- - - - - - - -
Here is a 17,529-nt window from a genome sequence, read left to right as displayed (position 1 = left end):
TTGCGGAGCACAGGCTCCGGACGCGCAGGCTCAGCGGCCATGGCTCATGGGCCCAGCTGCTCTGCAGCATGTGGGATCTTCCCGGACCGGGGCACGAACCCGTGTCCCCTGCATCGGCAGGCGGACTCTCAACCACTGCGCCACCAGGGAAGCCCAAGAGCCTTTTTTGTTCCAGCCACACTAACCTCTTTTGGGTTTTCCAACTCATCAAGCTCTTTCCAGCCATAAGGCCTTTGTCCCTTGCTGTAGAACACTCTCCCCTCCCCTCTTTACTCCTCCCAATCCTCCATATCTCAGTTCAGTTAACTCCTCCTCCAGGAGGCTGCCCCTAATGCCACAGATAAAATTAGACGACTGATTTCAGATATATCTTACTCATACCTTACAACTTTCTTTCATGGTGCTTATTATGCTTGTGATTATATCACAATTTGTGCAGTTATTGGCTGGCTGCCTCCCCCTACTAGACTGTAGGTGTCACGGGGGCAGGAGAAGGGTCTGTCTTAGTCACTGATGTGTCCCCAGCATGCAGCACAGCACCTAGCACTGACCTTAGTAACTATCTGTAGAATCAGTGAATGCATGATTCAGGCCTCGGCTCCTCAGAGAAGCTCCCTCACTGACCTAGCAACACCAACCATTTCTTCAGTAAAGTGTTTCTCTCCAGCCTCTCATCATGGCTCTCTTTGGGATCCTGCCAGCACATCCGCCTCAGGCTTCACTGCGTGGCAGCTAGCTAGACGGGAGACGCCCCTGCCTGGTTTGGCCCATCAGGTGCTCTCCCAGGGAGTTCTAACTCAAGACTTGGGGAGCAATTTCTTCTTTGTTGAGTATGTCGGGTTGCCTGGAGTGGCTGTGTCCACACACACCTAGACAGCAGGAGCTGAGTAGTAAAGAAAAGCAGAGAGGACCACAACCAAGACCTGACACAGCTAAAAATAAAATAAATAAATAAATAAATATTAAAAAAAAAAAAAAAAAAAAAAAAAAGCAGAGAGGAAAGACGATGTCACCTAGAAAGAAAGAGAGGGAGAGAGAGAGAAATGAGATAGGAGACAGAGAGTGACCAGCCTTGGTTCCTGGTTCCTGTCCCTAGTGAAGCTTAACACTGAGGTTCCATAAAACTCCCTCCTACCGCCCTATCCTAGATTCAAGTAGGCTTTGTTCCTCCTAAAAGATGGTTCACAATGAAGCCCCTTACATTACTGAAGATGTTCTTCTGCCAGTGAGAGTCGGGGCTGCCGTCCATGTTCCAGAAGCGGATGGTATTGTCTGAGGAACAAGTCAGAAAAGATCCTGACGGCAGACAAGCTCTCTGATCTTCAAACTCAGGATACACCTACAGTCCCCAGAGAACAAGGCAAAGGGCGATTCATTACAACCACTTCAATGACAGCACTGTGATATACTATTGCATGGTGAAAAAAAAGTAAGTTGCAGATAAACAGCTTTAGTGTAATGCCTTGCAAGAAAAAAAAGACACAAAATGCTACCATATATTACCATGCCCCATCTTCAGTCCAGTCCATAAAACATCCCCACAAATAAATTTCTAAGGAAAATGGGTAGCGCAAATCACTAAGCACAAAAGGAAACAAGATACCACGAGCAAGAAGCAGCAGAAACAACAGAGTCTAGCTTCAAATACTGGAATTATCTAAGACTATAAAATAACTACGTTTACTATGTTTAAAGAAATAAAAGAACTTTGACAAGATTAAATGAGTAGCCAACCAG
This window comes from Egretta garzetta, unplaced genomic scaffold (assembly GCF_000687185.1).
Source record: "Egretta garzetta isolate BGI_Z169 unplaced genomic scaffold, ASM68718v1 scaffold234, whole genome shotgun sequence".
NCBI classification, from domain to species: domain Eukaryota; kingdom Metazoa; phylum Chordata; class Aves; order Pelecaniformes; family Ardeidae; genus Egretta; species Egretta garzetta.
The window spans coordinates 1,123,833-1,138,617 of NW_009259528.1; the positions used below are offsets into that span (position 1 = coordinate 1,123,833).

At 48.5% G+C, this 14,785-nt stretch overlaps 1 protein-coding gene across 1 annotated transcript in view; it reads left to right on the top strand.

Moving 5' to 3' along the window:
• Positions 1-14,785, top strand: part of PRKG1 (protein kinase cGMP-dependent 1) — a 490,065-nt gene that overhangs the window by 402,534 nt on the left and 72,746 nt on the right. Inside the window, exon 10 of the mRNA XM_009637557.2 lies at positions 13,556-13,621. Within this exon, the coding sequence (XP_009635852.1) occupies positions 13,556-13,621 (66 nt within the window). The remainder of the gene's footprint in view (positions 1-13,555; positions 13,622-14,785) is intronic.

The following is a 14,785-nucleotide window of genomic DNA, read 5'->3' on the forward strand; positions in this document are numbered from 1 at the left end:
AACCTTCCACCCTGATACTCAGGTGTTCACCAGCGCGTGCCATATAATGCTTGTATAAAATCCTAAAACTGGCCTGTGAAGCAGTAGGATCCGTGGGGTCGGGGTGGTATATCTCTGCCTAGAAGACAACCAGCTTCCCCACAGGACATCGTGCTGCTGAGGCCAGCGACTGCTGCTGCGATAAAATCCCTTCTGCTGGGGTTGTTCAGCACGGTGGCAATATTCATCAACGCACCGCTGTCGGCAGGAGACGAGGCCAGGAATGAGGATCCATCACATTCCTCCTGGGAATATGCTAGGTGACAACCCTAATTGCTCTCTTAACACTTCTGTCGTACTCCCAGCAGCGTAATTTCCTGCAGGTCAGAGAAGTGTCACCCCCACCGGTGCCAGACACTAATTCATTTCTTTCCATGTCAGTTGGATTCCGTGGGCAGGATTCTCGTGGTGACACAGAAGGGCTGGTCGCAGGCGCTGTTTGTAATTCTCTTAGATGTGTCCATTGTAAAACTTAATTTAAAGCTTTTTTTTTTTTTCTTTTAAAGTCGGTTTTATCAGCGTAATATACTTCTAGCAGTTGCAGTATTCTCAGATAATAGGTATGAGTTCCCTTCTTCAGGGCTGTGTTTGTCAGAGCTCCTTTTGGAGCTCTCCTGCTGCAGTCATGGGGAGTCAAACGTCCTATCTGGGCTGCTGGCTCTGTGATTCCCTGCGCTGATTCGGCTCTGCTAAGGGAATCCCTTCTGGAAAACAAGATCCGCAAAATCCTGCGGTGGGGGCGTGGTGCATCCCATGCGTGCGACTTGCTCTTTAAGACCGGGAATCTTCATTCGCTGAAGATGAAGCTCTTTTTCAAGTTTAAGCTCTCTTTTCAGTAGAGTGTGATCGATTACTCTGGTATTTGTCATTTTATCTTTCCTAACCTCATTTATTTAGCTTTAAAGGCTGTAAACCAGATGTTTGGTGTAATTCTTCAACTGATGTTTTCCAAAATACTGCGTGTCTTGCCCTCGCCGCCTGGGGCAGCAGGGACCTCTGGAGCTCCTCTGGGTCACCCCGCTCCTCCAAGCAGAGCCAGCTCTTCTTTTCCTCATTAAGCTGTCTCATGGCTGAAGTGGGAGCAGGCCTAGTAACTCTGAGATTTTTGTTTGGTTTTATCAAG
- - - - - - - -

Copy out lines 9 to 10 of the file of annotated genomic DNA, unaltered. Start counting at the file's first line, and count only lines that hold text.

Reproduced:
• Positions 1-14,785, top strand: part of PRKG1 (protein kinase cGMP-dependent 1) — a 490,065-nt gene that overhangs the window by 402,534 nt on the left and 72,746 nt on the right. Inside the window, exon 10 of the mRNA XM_009637557.2 lies at positions 13,556-13,621. Within this exon, the coding sequence (XP_009635852.1) occupies positions 13,556-13,621 (66 nt within the window). The remainder of the gene's footprint in view (positions 1-13,555; positions 13,622-14,785) is intronic.

The following is a 14,785-nucleotide window of genomic DNA, read 5'->3' on the forward strand; positions in this document are numbered from 1 at the left end: